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Humans of John Carroll: Brianna Lazarchik

April 30th, 2015

 

 

When senior Brianna Lazarchik found out she had been selected as this year’s Millor Orator at commencement, she was thrilled to reach her goal.

 

“I’ve wanted this for four years,” said Lazarchik. “I’m still speechless, thinking about it.”

 

Every year at John Carroll University’s commencement ceremony, one graduating senior gives a speech. After submitting their proposed speeches, a small group of students are selected as finalists. The applicants then audition in front of a committee before one of them is selected as that year’s Millor Orator.

 

Lazarchik, an economics major and a Catholic studies minor, described her speech as reflective of her experience at JCU.

 

“It was inspired by everything I’ve been through and everything my friends have been through over the years,” Lazarchik said about her speech.

 

“I really honestly wrote it trying to play on the idea that everybody – whether they like it or not – everybody has gained something from being here at John Carroll,” Lazarchik said. She explained that she wants her classmates, even those who were involved in different activities than her, to be able to relate to her speech.

 

“I tried to touch on a lot of different things in order to really reach out to a lot of different people,” she said.

 

Lazarchik articulated her advice for incoming first-year students.

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“Trust in who you are. I think that that’s one thing I’ve learned, more than anything over these four years, that everybody is a different person,” she said. “And nobody should be expected to be like anybody else. Nobody has to grow up to be what their friends think they should be. Nobody has to grow up to be what their parents tell them. I think that everybody is given their own weirdness, their own skills, their own type of people that they work best with, and all those things. And that’s awesome.”

 

In her time at JCU, Lazarchik has been involved in Campus Ministry, including various retreats and music ministry. She also worked as a tour guide and served on the leadership team for the Carroll Faith Communities. Lazarchik participated in student government for two years.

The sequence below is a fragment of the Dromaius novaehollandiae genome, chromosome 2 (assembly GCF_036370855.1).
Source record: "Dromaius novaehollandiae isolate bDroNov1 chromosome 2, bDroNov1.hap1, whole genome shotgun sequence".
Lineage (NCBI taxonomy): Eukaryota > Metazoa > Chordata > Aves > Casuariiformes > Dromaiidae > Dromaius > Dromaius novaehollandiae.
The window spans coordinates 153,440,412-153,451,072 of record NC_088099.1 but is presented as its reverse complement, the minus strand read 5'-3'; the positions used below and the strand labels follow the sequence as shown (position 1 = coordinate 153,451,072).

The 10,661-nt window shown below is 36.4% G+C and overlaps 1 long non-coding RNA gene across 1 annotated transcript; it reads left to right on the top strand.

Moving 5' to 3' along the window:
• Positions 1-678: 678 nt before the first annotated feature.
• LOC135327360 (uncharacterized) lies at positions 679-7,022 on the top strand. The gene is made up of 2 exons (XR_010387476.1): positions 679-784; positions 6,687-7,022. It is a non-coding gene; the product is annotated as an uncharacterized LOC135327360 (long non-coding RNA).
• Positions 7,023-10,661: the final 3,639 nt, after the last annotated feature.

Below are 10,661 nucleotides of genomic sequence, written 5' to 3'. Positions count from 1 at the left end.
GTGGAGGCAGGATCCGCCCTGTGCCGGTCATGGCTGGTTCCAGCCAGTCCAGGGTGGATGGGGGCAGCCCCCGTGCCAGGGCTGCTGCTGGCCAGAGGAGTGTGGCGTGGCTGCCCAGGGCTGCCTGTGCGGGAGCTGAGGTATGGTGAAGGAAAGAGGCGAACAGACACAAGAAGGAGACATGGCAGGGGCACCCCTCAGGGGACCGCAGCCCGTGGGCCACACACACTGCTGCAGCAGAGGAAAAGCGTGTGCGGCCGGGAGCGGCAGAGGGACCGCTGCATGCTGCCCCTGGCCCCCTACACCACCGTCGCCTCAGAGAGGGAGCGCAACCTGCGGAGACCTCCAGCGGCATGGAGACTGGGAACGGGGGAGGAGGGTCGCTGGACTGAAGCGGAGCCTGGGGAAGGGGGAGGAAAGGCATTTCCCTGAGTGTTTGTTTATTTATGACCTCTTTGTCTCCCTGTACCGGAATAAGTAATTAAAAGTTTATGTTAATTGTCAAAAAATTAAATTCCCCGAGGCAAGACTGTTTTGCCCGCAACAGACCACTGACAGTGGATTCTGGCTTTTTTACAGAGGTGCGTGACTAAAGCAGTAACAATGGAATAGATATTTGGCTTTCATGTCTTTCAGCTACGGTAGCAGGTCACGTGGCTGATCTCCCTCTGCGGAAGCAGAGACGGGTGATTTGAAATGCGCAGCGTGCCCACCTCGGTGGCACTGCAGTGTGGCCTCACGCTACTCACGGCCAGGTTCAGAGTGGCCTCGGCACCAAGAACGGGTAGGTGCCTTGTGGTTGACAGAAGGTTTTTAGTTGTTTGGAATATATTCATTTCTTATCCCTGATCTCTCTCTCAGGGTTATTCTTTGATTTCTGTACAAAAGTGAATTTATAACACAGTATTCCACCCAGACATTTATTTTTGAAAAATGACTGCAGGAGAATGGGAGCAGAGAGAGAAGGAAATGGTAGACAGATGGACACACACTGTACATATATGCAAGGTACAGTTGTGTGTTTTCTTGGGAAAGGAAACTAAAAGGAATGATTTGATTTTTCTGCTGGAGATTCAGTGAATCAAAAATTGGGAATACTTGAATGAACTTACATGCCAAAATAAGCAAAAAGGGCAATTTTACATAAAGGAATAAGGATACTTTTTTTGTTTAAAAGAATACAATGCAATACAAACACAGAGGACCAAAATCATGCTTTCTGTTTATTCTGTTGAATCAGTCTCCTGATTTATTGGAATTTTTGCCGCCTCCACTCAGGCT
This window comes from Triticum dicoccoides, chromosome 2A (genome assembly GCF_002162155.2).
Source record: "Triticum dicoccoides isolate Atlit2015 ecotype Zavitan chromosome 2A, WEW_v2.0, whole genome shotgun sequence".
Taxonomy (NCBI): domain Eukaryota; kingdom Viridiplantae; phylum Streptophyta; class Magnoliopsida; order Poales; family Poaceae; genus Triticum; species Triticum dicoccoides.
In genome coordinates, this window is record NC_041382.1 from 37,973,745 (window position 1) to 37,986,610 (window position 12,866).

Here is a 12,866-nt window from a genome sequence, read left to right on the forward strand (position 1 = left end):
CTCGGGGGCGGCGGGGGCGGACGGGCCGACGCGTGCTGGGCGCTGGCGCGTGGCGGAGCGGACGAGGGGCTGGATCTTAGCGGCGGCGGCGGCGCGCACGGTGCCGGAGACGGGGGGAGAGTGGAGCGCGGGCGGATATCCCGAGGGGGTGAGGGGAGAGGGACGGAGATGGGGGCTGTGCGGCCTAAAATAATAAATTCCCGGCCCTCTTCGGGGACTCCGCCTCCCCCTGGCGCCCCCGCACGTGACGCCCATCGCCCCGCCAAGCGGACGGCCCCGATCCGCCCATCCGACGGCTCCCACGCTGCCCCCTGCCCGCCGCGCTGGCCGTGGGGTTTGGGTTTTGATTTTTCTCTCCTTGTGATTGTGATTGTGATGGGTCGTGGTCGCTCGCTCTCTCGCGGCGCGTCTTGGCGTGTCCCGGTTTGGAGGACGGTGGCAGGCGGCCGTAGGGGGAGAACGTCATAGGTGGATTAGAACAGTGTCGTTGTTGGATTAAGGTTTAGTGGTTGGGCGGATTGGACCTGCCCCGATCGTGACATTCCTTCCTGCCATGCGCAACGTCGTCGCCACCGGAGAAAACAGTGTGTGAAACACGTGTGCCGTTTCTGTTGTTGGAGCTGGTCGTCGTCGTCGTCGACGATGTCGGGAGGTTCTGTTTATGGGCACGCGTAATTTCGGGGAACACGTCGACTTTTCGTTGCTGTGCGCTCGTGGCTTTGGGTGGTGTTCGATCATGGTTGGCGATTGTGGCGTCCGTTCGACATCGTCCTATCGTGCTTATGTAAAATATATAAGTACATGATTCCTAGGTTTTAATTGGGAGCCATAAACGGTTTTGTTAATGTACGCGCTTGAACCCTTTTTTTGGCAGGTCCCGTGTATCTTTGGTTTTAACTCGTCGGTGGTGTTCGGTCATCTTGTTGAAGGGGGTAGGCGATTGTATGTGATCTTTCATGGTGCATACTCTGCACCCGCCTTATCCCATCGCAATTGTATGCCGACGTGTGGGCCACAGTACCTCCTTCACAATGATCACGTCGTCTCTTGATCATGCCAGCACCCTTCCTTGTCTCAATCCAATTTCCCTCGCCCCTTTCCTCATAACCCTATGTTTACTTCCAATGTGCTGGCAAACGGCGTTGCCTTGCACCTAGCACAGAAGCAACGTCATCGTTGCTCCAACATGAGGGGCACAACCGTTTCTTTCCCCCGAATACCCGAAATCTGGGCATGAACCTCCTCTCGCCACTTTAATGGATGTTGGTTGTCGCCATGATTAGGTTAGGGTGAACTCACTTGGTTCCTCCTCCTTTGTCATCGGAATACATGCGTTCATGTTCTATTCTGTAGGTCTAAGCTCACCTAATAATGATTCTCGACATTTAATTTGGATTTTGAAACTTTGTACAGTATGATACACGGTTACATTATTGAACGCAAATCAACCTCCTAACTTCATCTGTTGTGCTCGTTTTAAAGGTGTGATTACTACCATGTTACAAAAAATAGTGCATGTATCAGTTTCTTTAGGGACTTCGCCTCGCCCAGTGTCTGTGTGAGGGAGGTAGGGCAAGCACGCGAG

Lazarchik repeatedly emphasized her appreciation for the unique community of people at JCU.

 

“You get people who will tell you what you need to hear when you don’t want to hear it, and you have people who will support you no matter what,” she said. “You have the ability to build a family for yourself here. It’s not just a place [where] we go to school.”

 

She also speculated about life post-graduation.

 

“Sometimes I get worried that people in the real world aren’t like people at John Carroll,” said Lazarchik. “I have met so many genuinely wonderful people who have really given my life a lot of shape.”

 

After graduation, Lazarchik will participate in a year or two of service at St. Martin De Porres High School in Cleveland. She said she might pursue a master’s degree in education.

 

“I’m an economics major, but I’ve always had a very strong interest in education,” she said.

 

“I’ve done a lot of service related to education over the years, and I did my thesis on education in New Orleans,” said Lazarchik. She cited her immersion trip to New Orleans in January 2015 as the inspiration for her thesis topic.

 

When asked what surprised her most about JCU, she said, “I didn’t think you could love a place as much as I love it here.”

 

Lazarchik, a Pittsburgh native, met this year’s commencement speaker, chair of the JCU Board of Directors Dave Short, when he hosted an event in Pittsburgh for students who had been accepted to JCU.

 

“I’ve met him a couple times since then,” she said. “He’s a very inspiring speaker.”

 

Lazarchik said that she is really thankful to have met her fellow students in the class of 2015.

 

“I know that this is an amazing group of people. To be the person that’s going to get to stand up there [at commencement] – it’s surreal. It’s incredible,” she said. “It’s such an honor and I still don’t think I’m going to really believe it until it’s happening. And I may not even believe it then.”